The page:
The Olokun Symbols in Nigerian tradition

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Some information about Nigerian Traditional religion.

Summary of Information about the Olokun Symbol:

  1. Aghadaghada and the Four Pillars:
  • Aghadaghada symbolizes the four pillars with which God (Osalobua) holds up the world in Edo tradition.
  • The four pillars represent the Four Cardinal Points: East (Eken), West (Orhio), North (Okhuo), and South (Aho).
  • Each division represents a day, making the traditional Edo week four days long. Eken is the Edo day of rest, similar to Sunday in Christian tradition.
  1. Osalobua and Olokun:
  • Olokun’s symbols are the same as Osalobua’s because they are considered virtually synonymous in Edo tradition.
  • Olokun is to Osalobua what Jesus Christ is to God in Christian faith, signifying their profound connection.
  • The Oba (king) is seen as the human embodiment of Olokun due to the principle of Divine Kingship. Seeing the Oba is equivalent to seeing Osalobua.
  1. Symbolism of Owen Iba Ede Ku:
  • This symbol represents the sun and signifies the radiant light that covers the world, with implications similar to the first symbol.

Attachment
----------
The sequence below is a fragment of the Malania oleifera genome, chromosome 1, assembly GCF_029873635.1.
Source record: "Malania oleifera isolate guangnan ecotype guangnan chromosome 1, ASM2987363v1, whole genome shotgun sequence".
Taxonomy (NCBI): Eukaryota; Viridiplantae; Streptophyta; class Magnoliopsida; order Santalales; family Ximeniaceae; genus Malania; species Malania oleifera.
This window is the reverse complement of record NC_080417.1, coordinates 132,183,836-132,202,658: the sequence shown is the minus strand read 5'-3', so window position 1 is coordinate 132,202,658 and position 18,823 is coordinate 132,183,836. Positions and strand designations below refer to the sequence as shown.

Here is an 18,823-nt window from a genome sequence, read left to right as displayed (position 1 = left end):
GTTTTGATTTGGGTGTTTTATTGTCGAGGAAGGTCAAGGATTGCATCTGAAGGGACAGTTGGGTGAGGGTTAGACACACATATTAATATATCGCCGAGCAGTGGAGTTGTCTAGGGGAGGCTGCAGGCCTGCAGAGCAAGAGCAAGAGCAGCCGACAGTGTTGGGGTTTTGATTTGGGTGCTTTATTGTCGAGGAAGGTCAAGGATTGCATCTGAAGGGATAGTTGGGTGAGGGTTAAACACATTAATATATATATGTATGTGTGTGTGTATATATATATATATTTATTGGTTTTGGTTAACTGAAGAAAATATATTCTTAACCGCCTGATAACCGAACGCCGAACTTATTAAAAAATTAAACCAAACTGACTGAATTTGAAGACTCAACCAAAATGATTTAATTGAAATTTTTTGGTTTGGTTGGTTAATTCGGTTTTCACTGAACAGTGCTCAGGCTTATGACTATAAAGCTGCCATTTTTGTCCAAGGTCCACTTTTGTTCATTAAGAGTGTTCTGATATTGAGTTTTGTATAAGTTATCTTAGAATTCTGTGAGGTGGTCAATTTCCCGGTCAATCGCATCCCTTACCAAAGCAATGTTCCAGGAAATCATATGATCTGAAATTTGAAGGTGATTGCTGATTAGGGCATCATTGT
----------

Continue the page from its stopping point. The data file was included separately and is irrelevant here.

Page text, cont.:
• Without the sun, there can be no day, emphasizing the importance of light and illumination.
  1. Bottom Symbol and Interrelationship:
  • The bottom symbol, resembling the top one, represents continuity and the interrelationship between the creator (Osalobua) and the created.
  • It symbolizes the connection between humans and their maker, signifying that there is no break between humans and Osalobua.
  • In Edo tradition, Osalobua and Olokun are often invoked together, reflecting their interconnectedness and the continuous relationship between humans and the divine.

In the rich tapestry of Edo tradition, the belief echoes that our origins lie in Osalobua, our divine creator, and our ultimate destiny is to return to Osalobua. This profound notion signifies an unbroken connection between humanity and its maker. The Edo people express this unity through the saying, “agha mi’edo, ami’Oba; aghaa mi’Oba, ami Osalobua,” emphasizing the seamless bond between the people, their revered king (Oba), and Osalobua

For us Amici di Lazzaro, it’s important to understand nigerians tradition, because many girls are involved into human trafficking with the corruption of some native doctors (juju).

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